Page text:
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  • ANNE CHADWICK WILLIAMS / Bee file, 2009

    Daniel Marsh was praised as a 12-year-old in 2009 when he steered the family auto to safety as his dad suffered a heart attack. He pounded his dad's chest to restart his heart.

  • Daniel William Marsh, shown at age 12, faces homicide charges in the April stabbing of a Davis lawyer and his wife.

  • A more recent image of Daniel Marsh, at age 14, is displayed on his Twitter page, where he briefly described himself.

  • Oliver Northup and his wife, Claudia Maupin

  • RICHARD CHANG / rchang@sacbee.com

    Police tape limits access April 15 to the home in Davis where Oliver Northup and his wife, Claudia Maupin, were found fatally stabbed. Davis police received assistance from the FBI, the state and other jurisdictions in the investigation.

Teen once lauded as hero is charged in Davis double-homicide case

Published: Wednesday, Jun. 19, 2013 - 12:00 am | Page 1A
Last Modified: Friday, Jun. 21, 2013 - 7:26 am

A Davis teenager once lauded as a hero for saving his dad's life faces double homicide charges in the April stabbings of an elderly couple in their south Davis home.

Yolo County prosecutors Tuesday filed two felony first-degree murder allegations against 16-year-old Daniel William Marsh, according to a district attorney's complaint. Marsh, who was 15 at the time of the April homicides, is the only suspect in the case.

Prosecutors are charging him as an adult because he was older than 14 and is alleged to have killed people older than 65, according to the complaint.

The Bee is identifying the juvenile because he is being tried as an adult.

Attorney and local musician Oliver Northup, 87, and his wife, Claudia Maupin, 76, were killed at their home on Cowell Boulevard. Police said Marsh wasn't related to the victims and didn't know them. The youth's motives remain unknown. Police believe he took nothing from the victims' house.

Family members grew worried after Northup failed to show for an April 14 performance as a member of the popular local folk combo Putah Creek Crawdads. Police discovered their bodies at 9:20 p.m. April 14 during a welfare check.

In their charging document, prosecutors say Marsh committed first-degree murder "in a way that manifested exceptional depravity" on or about April 13.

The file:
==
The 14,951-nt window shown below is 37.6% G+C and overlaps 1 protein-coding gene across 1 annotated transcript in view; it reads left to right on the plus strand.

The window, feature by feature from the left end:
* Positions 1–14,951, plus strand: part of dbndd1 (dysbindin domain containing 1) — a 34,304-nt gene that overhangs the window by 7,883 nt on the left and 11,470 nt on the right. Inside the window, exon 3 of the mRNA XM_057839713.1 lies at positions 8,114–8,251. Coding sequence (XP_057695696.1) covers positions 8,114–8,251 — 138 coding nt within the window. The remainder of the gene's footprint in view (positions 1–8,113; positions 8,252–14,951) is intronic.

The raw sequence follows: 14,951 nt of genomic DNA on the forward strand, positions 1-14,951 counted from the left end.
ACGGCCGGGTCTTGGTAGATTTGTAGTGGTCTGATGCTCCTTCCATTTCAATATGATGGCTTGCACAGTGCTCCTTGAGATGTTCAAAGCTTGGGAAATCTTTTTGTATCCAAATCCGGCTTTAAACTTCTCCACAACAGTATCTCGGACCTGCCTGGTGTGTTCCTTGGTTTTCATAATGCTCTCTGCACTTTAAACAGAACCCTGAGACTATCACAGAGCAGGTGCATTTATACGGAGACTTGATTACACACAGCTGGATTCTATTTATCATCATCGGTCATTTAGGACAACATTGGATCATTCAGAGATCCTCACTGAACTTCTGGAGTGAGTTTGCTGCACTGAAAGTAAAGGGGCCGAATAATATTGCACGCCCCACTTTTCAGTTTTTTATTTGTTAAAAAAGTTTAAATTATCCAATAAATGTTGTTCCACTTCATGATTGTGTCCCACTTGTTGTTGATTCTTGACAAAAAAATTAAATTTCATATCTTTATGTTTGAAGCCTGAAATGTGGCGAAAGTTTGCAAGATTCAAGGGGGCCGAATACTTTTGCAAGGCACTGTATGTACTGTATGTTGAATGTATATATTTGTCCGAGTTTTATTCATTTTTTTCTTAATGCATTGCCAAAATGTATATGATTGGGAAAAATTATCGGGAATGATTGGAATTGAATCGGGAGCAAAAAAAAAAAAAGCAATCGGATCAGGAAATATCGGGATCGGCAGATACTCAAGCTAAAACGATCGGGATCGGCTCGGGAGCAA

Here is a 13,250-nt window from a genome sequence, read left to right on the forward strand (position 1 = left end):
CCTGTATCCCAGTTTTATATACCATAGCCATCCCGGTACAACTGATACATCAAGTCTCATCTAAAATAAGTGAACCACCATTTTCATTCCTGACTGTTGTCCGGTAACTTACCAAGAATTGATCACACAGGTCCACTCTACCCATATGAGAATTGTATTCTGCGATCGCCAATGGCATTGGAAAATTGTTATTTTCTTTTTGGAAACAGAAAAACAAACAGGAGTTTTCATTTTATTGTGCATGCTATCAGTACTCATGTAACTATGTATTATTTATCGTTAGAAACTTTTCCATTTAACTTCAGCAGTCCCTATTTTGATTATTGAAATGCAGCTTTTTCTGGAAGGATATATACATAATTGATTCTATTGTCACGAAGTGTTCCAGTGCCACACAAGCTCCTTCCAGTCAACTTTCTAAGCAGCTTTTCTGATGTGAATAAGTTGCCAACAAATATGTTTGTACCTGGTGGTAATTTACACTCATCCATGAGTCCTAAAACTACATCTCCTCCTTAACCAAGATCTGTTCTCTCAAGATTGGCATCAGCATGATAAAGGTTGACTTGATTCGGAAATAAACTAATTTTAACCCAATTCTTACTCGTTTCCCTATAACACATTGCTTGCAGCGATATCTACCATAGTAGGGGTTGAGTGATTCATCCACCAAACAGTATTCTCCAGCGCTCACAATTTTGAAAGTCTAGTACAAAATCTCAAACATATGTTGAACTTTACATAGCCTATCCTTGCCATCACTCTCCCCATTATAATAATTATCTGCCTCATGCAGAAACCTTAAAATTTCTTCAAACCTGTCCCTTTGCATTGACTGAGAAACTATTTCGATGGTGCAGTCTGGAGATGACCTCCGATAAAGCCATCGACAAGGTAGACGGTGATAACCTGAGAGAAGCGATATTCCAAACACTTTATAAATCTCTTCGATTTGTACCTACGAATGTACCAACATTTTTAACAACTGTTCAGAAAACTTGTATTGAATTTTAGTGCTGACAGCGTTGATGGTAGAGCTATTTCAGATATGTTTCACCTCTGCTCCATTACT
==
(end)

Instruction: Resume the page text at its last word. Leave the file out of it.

They allege the slayings were "willful, deliberate and premeditated," and that Marsh "intentionally killed the victims by means of lying in wait." They also allege that Marsh "inflicted torture."

Because of his age, Marsh is ineligible for the death penalty but faces a life sentence if convicted.

Marsh was arrested Monday and is being held without bail at the Yolo County Juvenile Detention Facility.

The youth's arrest began to take shape over the weekend, with investigators developing "compelling information," Davis Police Lt. Glenn Glasgow said, that led to Marsh.

By Monday, Davis police had served search warrants at several locations, with assistance from the FBI and other law enforcement.

Two of those locations are on Lillard Drive and Cowell Boulevard, the Davis Enterprise reported.

Records show that Marsh's mother, Sheri Hosking, lives at the Lillard Drive home, while a neighbor told The Bee that Bill Marsh, the boy's father, recently lived at the Cowell Boulevard home.

By Monday evening, Marsh was in police custody.

The case shocked Davis in April when police made their grim discovery.

With Tuesday's revelation, the case took another stunning turn.

"Daniel Marsh is a hero," began a Bee story in 2009.

Marsh was widely praised as a 12-year-old in 2009 when he took the steering wheel of his family's station wagon and navigated to safety as his father suffered a near-fatal heart attack. Marsh then thumped his father's chest with his fist to restart the man's heart.

The American Red Cross of Yolo County honored Marsh that year at its annual Heroes Luncheon.

Cara Sheeran, who attended Davis Waldorf School with Marsh, described him as sweet and calm. "He's never aggressive," said Sheeran, 16, who attends high school in San Francisco. "I've never seen him be aggressive with anyone."

Sheeran attended the school from first to sixth grade, and described Marsh as a "smart guy" who didn't generally struggle in class. Sheeran, who also attended Oliver Wendell Holmes Middle School with Marsh, said he underwent a transformation in adolescence, including dyeing his hair black.

Sheeran said Marsh was easily injured, frequently ill, kind and withdrawn, and would be the last person to commit such a violent crime.

Marsh is to be arraigned today in Yolo Superior Court in Woodland.

Call The Bee's Darrell Smith, (916) 321-1040.

© Copyright The Sacramento Bee. All rights reserved.



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